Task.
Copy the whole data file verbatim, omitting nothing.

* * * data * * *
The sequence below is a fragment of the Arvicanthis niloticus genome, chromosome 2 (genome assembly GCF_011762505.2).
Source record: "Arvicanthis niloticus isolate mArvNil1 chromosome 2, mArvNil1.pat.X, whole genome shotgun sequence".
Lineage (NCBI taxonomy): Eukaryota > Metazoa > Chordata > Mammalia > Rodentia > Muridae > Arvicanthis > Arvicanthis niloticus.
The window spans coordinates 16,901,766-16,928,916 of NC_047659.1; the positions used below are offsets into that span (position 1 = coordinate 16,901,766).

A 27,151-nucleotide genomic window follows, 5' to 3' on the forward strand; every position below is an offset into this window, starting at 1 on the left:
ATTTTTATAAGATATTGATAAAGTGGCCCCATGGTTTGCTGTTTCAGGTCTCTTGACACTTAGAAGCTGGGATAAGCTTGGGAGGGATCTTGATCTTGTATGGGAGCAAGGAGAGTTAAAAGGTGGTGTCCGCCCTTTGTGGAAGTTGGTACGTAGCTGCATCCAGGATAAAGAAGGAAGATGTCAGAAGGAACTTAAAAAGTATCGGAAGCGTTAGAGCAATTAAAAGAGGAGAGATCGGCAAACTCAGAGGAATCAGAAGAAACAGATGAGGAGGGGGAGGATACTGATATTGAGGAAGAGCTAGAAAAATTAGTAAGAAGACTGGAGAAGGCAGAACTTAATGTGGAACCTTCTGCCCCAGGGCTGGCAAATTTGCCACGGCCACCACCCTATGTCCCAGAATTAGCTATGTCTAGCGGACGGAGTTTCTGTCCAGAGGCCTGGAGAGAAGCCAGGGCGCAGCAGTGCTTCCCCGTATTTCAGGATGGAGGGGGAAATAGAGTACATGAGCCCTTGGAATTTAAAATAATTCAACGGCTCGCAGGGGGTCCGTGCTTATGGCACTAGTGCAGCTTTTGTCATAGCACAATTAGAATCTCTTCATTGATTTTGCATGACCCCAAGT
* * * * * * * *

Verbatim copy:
The sequence below is a fragment of the Arvicanthis niloticus genome, chromosome 2 (genome assembly GCF_011762505.2).
Source record: "Arvicanthis niloticus isolate mArvNil1 chromosome 2, mArvNil1.pat.X, whole genome shotgun sequence".
Lineage (NCBI taxonomy): Eukaryota > Metazoa > Chordata > Mammalia > Rodentia > Muridae > Arvicanthis > Arvicanthis niloticus.
The window spans coordinates 16,901,766-16,928,916 of NC_047659.1; the positions used below are offsets into that span (position 1 = coordinate 16,901,766).

A 27,151-nucleotide genomic window follows, 5' to 3' on the forward strand; every position below is an offset into this window, starting at 1 on the left:
ATTTTTATAAGATATTGATAAAGTGGCCCCATGGTTTGCTGTTTCAGGTCTCTTGACACTTAGAAGCTGGGATAAGCTTGGGAGGGATCTTGATCTTGTATGGGAGCAAGGAGAGTTAAAAGGTGGTGTCCGCCCTTTGTGGAAGTTGGTACGTAGCTGCATCCAGGATAAAGAAGGAAGATGTCAGAAGGAACTTAAAAAGTATCGGAAGCGTTAGAGCAATTAAAAGAGGAGAGATCGGCAAACTCAGAGGAATCAGAAGAAACAGATGAGGAGGGGGAGGATACTGATATTGAGGAAGAGCTAGAAAAATTAGTAAGAAGACTGGAGAAGGCAGAACTTAATGTGGAACCTTCTGCCCCAGGGCTGGCAAATTTGCCACGGCCACCACCCTATGTCCCAGAATTAGCTATGTCTAGCGGACGGAGTTTCTGTCCAGAGGCCTGGAGAGAAGCCAGGGCGCAGCAGTGCTTCCCCGTATTTCAGGATGGAGGGGGAAATAGAGTACATGAGCCCTTGGAATTTAAAATAATTCAACGGCTCGCAGGGGGTCCGTGCTTATGGCACTAGTGCAGCTTTTGTCATAGCACAATTAGAATCTCTTCATTGATTTTGCATGACCCCAAGT